Jammu And Kashmir: Centre May Withdraw Army, Not AFSPA15 November 2011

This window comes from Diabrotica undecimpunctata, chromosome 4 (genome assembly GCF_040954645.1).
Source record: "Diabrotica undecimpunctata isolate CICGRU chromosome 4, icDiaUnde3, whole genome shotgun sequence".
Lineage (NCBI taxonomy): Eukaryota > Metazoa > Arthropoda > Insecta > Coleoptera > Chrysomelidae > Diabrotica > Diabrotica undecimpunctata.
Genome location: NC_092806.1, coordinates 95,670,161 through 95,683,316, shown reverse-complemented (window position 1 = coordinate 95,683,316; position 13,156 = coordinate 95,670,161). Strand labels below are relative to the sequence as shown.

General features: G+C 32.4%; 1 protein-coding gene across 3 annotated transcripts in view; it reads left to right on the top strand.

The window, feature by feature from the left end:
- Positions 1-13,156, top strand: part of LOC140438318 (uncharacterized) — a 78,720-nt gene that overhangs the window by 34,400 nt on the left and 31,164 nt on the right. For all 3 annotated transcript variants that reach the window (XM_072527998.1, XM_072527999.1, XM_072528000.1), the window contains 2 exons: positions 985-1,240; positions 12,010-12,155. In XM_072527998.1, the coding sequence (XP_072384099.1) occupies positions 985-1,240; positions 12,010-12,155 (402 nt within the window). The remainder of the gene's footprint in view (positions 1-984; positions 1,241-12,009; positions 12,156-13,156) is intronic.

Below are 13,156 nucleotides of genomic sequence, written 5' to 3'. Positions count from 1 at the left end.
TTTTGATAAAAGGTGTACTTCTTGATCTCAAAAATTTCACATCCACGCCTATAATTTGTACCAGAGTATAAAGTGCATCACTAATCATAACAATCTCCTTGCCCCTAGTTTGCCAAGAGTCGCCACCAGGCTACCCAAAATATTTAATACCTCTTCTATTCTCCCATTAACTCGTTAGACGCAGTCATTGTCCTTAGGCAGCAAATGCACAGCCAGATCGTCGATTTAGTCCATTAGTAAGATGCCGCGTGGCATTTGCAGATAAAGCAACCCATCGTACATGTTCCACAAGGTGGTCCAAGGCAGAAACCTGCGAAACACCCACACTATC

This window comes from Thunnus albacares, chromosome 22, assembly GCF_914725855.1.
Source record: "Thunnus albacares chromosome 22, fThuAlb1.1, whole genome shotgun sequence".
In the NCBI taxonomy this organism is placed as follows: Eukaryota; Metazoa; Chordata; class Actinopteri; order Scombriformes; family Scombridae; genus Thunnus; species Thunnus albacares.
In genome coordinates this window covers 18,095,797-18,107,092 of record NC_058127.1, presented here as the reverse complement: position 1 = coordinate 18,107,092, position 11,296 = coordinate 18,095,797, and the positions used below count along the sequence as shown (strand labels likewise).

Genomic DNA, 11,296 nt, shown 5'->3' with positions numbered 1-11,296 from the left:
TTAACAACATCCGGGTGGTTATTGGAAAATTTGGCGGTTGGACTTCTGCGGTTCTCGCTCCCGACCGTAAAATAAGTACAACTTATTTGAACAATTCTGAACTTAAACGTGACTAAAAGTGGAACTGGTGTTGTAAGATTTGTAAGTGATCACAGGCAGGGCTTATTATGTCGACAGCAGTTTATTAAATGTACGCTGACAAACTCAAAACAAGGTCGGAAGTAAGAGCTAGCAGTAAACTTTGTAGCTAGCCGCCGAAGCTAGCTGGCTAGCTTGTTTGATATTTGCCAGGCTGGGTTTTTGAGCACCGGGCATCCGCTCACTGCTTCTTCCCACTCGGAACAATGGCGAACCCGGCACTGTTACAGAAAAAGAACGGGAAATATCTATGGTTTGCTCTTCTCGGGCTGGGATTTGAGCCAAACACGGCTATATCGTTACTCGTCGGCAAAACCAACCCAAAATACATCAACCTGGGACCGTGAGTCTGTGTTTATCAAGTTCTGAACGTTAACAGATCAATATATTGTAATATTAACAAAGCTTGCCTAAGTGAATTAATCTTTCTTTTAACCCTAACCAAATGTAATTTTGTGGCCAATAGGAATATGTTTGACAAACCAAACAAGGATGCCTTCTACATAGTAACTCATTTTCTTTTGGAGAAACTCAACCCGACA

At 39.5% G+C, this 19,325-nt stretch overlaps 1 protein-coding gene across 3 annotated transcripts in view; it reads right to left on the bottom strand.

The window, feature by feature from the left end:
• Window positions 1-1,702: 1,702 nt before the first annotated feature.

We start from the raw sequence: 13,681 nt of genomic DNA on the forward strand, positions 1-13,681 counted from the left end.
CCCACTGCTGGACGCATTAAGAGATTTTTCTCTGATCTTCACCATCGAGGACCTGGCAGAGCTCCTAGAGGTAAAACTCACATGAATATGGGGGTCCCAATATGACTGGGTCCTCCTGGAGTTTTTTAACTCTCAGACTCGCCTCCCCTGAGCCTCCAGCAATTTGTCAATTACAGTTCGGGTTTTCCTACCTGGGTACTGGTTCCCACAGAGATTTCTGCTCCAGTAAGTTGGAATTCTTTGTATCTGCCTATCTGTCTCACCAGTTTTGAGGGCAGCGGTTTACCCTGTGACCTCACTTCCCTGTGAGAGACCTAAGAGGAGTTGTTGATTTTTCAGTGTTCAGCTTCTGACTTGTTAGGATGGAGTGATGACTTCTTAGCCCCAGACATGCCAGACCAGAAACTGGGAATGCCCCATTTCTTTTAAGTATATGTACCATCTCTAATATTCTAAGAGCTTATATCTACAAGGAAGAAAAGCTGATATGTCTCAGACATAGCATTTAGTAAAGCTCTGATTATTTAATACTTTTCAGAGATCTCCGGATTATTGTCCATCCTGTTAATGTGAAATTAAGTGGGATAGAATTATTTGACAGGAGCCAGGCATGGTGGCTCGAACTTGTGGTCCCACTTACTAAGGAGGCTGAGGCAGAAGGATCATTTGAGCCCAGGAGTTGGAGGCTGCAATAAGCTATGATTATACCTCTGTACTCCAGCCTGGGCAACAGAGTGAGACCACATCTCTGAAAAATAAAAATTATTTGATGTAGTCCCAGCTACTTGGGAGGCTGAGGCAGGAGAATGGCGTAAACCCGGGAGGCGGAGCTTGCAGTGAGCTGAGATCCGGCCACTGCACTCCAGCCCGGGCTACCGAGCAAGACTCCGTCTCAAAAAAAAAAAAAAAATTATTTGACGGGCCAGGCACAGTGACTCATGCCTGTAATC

New Delhi: Omar Abdullah 's lobbying notwithstanding, Jammu and Kashmir may have to wait till the end of 2012 summer before a partial withdrawal of the Armed Forces (Special Powers) Act (AFSPA ) is considered. The Centre is instead veering towards the idea of pulling out the army from several towns of the state without revoking the AFSPA, so that the troops can be redeployed, if need be. Top sources in the government said it could adopt the middle path to mollify both the army and the Omar government over the issue. More consultations will be carried out on AFSPA withdrawal in the meantime and at the end of the 2012 summer, a re-assessment of the ground situation would be done, a source suggested. The army's case is that once the AFSPA is withdrawn from an area, it would be 'politically' difficult to re-impose the Act if trouble on the terror front arose again. There will be a massive public outburst against any such move and the state government would not be able to handle it. 'Pakistan's ISI and terror outfits will use this window of non-AFSPA period to consolidate in these areas. If the Act is not withdrawn and the troops only return to the barracks, they can be re- deployed within minutes,' a defence source said. This argument is finding resonance within the central government. The move to put off the withdrawal of the contentious law for now reflected in the statements coming from the government on Monday. Defence minister A. K. Antony, whom Omar met a day before, made it clear that no time- limit could be put on AFSPA withdrawal. He also termed his meeting with the Jammu and Kashmir Chief Minister on the issue as inconclusive. 'On our side, my opinion is that this (AFSPA) being a very, very sensitive issue, let us handle it in a very mature and cool manner. Inter-governmental consultations are taking place and discussions on the issue will continue. Considering that the infiltration attempts from across the border are continuing, we have to be careful 24- 7,' Antony said. Omar met Prime Minister Manmohan Singh and home minister P. Chidambaram on Monday in his effort to convince the members of the cabinet committee on security (CCS) on the AFSPA issue. After meeting Chidambaram, he, however, did not press upon the urgency of revoking the Act as he did last month, when he promised its withdrawal in some areas within a few days. Omar conceded that more discussions were required. 'This will conclude my first round of discussions with the members of the CCS. These discussions will continue. If necessary, I will meet them again. My effort is to reach the goal of partial withdrawal of the AFSPA and simultaneously allay the apprehensions of the armed forces,' he said. The CM reiterated that he was advocating AFSPA removal only in areas where the troops do not operate. 'I am not in the business of playing politics with national security,' Omar said. 'The effort is to narrow the differences between what we would like to see happening, and what the qrmy has so far as publicly stated...' The army is dead against AFSPA withdrawal. It contends that going by past experience, one peaceful summer can't be the benchmark to revoke the Act. It also argues that in the wake of the US withdrawal from Afghanistan, Pakistan is sure to become more adventurous in Kashmir. In fact, sources said there is an intelligence input that the ISI feels it can create enough trouble to force India to cede Kashmir by 2016 if the Act is revoked.